No one is more surprised than I am that I somehow find the grit to keep going. And here’s the thing – when that hill levels out for the final mile before home, I fly. It’s not any easier. Everything still hurts and my body feels like lead. But some other part of me—some dormant part that I didn’t know existed until right now—is powerful and free. This body I inhabit is propelled by something more than muscle and bone and even will. Will is what pushed me up the last hill. What I’m running on now is pure spirit, and it feels so good.

I’ve only been running regularly for a few months. At the beginning, just one mile was a painful, rasping push to keep going. I told myself “It won’t always be this hard,” imagining that soon I’d bound through that first mile like a deer—tireless, light, and graceful. I’ve since logged run after run, and not once have I bounded.

That was the hardest lesson, that, at least for me, the first part never gets easier. Waking up in the dark, forcing my body to move, struggling to catch my breath every damn time. But then the sun comes up, my raggedy breathing evens and slows, my feet fall into a rhythm that echoes in my head—one-two, one-two, one-two. I feed all my anxiety, stress, and worry into that meditative movement—step-step, step-step, step-step. One foot then the other, over and over and over.

After the pain comes the joy. A friend and mentor once described marriage that way. She told me that all marriages go through stretches of pain and hard work and seeming futility, but if you push through that, you get to the best parts. She said the problem is that most people quit before they get to the joy. It’s just like running, and probably anything in life worth having. Physical goals, career ambitions, relationships, parenting, artistic expression – all require journeys through enough pain, dissatisfaction, risk, boredom, suffering, and vulnerability to make us all want to lay down right where we are and say “I quit. I’m done. It hurts too much.”

But let’s not do that. Let’s keep running. The joy is coming, and I don’t want to miss it.

Lent for Mothers

Photo by Jennifer Balaska via Wikimedia Commons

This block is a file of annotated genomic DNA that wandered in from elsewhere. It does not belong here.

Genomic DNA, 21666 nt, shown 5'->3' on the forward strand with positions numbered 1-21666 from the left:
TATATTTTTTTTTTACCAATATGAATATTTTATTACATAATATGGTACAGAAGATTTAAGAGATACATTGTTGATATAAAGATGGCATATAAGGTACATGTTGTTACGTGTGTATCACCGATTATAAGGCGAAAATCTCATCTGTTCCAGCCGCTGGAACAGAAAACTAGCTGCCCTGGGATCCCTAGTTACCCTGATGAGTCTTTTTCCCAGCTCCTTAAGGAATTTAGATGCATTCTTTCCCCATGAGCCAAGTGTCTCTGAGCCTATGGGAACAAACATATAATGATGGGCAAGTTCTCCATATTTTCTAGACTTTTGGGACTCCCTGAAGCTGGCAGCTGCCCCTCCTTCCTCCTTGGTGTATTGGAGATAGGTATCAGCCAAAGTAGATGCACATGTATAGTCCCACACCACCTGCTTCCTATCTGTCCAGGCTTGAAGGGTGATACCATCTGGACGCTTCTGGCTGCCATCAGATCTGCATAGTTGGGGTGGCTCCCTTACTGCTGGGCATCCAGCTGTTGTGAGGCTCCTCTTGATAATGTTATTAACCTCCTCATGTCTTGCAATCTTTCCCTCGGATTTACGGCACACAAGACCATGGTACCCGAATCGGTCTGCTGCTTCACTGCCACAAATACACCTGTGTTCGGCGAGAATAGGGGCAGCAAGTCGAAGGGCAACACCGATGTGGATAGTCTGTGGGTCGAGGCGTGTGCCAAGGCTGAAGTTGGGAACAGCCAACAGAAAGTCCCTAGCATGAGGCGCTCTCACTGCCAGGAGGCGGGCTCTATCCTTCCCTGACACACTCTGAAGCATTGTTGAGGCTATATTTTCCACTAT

Photo by Jennifer Balaska via Wikimedia Commons

My dear friend Kristen, mother of three boys ages four and younger, recently posted the list below on Facebook. I loved it so much, and she graciously gave me permission to reproduce it here. Here’s why I love it. First of all, it made me laugh. I identified with every single one of her penances. I love that there can be as many different parenting philosophies as there are parents in the world, but there are also so many things that all mothers share and understand. I also love this list because it is so encouraging. It’s so easy at the end of a long day at home with kids to look around at your toy-cluttered house, laundry piles, and spaghetti-crusted dishes and wonder what in the world you have to show for your day. This list is a reminder of all we mamas lay down for the sake of our babies and families.

I love the Lenten season, and I love the opportunity every year to look at my life and myself and see where God wants to eliminate some flaw or build up some new sacrifice that will straighten out my crooked character. This year, my Lenten penance is to continue to do all of things on this list that I already do, but to do them, as much as I possibly can, cheerfully and without complaint. Be encouraged, mothers! Our work is important!

I keep seeing a lot of Lenten suggestions and challenges in my news feed. So I have decided to write a list of Lenten suggestions for mothers of infants and young children:

  • Wake up every two to three hours – stay up for about 20 minutes.
  • Wake for the day around 6:30 a.m. (if you are feeling extreme wake up at 5 a.m.)
  • Make a cup of coffee and leave it on the counter.
  • After it is lukewarm, put it in the microwave. Leave it there.
  • Do the same thing for some of your food.